It is fair and important to look at the institutional church and ask, “Are the cultural aspects of our particular Mormon moment the sum total of what the church or the gospel is? Is this all the institution is capable of? Has it made its full usefulness to the world evident?” And clearly the answer has to be no. This is not a heretical thing to say. Quite the contrary. It is akin to asking, “Is my idea or understanding of God sufficient to sum up who or what God is?” Of course not. But disbelievers like to jump on such inadequacies of belief as evidence of the folly of faith when in fact the inadequacy of belief is already something Christianity has worried itself over. Precisely because it is inadequate and insufficient, we call it faith. We hope that it can become more than it is, and we recognize the distance between the actuality and the potentiality of belief even if we can’t measure it exactly. Why can’t we measure it? For one, we can’t know the actuality of belief—that is, we can’t know what belief is doing in actual practice—without sufficient hindsight. And for another, we can’t know without sufficient time where belief will take us. If this sounds like an impossible bind, it is only to say that we cannot escape questions of faith. Whatever our hope, whatever our philosophy, and whatever our drive and motivations, they are based on principles of faith and only through experimentation–the sufficient suspension of disbelief–will the value of such principles be made manifest.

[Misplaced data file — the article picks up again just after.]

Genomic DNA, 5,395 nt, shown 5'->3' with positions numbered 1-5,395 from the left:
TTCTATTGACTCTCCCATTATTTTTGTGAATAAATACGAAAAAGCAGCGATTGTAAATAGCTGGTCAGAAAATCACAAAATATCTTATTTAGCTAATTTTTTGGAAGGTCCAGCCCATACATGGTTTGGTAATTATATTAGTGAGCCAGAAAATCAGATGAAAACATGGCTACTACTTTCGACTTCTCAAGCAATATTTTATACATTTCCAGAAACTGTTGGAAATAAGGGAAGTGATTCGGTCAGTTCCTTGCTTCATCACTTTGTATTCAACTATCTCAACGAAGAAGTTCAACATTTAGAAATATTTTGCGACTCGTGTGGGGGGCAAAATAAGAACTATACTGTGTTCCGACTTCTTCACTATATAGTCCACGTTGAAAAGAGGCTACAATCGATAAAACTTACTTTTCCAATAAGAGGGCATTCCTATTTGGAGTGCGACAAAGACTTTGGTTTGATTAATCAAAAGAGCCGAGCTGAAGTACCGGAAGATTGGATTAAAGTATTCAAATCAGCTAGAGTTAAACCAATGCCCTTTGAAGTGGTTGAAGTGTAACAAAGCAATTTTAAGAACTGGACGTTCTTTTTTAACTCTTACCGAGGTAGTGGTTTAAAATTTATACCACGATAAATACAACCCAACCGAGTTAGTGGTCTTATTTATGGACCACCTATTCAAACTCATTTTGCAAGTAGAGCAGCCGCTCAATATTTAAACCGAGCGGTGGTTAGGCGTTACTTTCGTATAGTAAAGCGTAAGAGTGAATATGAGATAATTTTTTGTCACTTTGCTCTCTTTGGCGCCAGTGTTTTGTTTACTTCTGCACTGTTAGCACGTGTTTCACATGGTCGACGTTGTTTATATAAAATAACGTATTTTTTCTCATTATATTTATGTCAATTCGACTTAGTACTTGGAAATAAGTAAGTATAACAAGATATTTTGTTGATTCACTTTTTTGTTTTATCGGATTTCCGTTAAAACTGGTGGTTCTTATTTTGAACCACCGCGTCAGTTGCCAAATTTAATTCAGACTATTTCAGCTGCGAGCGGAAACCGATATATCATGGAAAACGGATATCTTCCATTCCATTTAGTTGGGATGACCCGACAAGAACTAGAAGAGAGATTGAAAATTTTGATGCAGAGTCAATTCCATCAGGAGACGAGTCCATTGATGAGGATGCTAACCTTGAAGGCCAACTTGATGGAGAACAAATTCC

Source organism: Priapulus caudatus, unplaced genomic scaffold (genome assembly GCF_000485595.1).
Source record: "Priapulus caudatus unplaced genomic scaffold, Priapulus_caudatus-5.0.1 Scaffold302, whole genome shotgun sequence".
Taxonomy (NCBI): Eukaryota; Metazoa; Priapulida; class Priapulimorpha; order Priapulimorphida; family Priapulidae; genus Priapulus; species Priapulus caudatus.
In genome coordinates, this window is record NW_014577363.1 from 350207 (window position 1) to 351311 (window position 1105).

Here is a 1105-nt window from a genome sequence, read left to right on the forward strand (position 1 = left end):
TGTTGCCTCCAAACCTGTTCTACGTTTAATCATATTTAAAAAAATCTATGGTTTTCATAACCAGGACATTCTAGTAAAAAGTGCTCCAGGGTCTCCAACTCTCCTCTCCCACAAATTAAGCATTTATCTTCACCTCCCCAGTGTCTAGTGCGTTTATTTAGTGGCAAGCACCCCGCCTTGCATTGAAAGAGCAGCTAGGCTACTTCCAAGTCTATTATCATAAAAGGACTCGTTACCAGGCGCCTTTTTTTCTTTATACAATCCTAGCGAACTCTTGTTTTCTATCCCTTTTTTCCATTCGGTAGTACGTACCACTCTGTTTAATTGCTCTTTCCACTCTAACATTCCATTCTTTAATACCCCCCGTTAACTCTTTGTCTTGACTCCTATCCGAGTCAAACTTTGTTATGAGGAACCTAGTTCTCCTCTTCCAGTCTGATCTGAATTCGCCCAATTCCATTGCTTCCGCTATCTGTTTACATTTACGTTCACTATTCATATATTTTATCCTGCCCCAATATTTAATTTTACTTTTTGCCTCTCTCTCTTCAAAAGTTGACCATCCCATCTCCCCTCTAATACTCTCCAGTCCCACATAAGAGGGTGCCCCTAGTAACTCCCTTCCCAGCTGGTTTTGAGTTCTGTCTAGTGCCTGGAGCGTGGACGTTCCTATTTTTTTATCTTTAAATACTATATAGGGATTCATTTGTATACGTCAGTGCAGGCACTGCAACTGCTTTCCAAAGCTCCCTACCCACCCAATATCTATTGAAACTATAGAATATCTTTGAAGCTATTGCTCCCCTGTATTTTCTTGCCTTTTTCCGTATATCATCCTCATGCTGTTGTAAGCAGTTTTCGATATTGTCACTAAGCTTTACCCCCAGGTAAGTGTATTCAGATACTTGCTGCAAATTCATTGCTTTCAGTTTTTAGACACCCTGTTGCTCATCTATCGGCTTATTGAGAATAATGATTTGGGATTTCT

So to be aware of a gap between what the church is and what it might yet become should be a position of hope, not despair, a trust in process and movement toward something greater. That is not to say we are wrong to point out what we perceive to be its failings. It is only to say that we haven’t finished the work of hope for a better world just by pointing out institutional or cultural or political failings of a given institution or moment in our society. The question then becomes whether or not we are willing to see an institution through to realize its potential. I don’t believe it is possible to stay in the church and move it toward what it is striving to become if we can’t acknowledge what it is already doing or has already done. I don’t write this as a mere defensiveness on behalf of church leadership, just for its own sake. I don’t doubt that religion, poorly used, has a dangerous tendency to create a culture of apathy, but I don’t believe that the fault for this lies at the feet of Christ or his church. It has something instead to do with our own relationship to God’s word. The word of God is a mirror, says James, and we see an image of ourselves in it that should provide a roadmap for radical self-transformation, but that will depend on us, on whether we will take the word seriously enough to be moved to action, to change, so that we know ourselves more deeply, more clearly, and so that hopefully we come to know ourselves as Christians, His spiritually begotten sons and daughters (again see Moroni 7). It is just as likely, as James warns, that we look into an expression of our ideals and see a reflection of ourselves, and go happily on our way, believing erroneously that we are doing just fine. It is well known by most thinkers and dreamers that it is far easier to think well than to act well, especially when we compare the ease and excitement with which we are drawn to noble, high ideals and the almost indecipherable and impenetrable morass of institutional, cultural, and personal complexity that presents such discouraging prospects for change. So this transformation is not merely a matter of having the right ideals; it is a matter of whether or not we are willing and know how to access sufficient power that will enable this transformation. As I said before, I believe this is God’s power alone. I suspect that the failure to access it and instead forge it on our own has caused no small amount of suffering and injustice in the world. Simply put, it is more important to be engaged in the work of becoming good than to expend our energy insisting that we are right. This is a lesson believers have yet to master.